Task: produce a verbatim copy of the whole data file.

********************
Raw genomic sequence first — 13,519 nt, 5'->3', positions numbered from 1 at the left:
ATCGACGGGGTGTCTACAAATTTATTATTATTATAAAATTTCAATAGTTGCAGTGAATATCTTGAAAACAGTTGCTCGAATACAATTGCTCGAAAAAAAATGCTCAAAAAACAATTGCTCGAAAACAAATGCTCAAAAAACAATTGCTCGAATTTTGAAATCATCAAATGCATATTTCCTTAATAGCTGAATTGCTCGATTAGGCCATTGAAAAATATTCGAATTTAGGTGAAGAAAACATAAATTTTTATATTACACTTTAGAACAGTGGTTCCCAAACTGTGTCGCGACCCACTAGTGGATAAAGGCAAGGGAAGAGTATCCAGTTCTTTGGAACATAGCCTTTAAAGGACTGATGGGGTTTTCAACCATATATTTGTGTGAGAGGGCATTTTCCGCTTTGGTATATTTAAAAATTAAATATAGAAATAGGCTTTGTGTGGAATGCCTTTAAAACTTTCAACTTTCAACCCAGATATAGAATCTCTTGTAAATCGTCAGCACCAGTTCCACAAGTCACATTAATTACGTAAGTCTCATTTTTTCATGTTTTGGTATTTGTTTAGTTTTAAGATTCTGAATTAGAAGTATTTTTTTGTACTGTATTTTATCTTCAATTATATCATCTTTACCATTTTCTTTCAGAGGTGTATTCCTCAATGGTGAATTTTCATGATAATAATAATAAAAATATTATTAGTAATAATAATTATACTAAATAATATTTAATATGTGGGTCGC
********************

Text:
Raw genomic sequence first — 13,519 nt, 5'->3', positions numbered from 1 at the left:
ATCGACGGGGTGTCTACAAATTTATTATTATTATAAAATTTCAATAGTTGCAGTGAATATCTTGAAAACAGTTGCTCGAATACAATTGCTCGAAAAAAAATGCTCAAAAAACAATTGCTCGAAAACAAATGCTCAAAAAACAATTGCTCGAATTTTGAAATCATCAAATGCATATTTCCTTAATAGCTGAATTGCTCGATTAGGCCATTGAAAAATATTCGAATTTAGGTGAAGAAAACATAAATTTTTATATTACACTTTAGAACAGTGGTTCCCAAACTGTGTCGCGACCCACTAGTGGATAAAGGCAAGGGAAGAGTATCCAGTTCTTTGGAACATAGCCTTTAAAGGACTGATGGGGTTTTCAACCATATATTTGTGTGAGAGGGCATTTTCCGCTTTGGTATATTTAAAAATTAAATATAGAAATAGGCTTTGTGTGGAATGCCTTTAAAACTTTCAACTTTCAACCCAGATATAGAATCTCTTGTAAATCGTCAGCACCAGTTCCACAAGTCACATTAATTACGTAAGTCTCATTTTTTCATGTTTTGGTATTTGTTTAGTTTTAAGATTCTGAATTAGAAGTATTTTTTTGTACTGTATTTTATCTTCAATTATATCATCTTTACCATTTTCTTTCAGAGGTGTATTCCTCAATGGTGAATTTTCATGATAATAATAATAAAAATATTATTAGTAATAATAATTATACTAAATAATATTTAATATGTGGGTCGC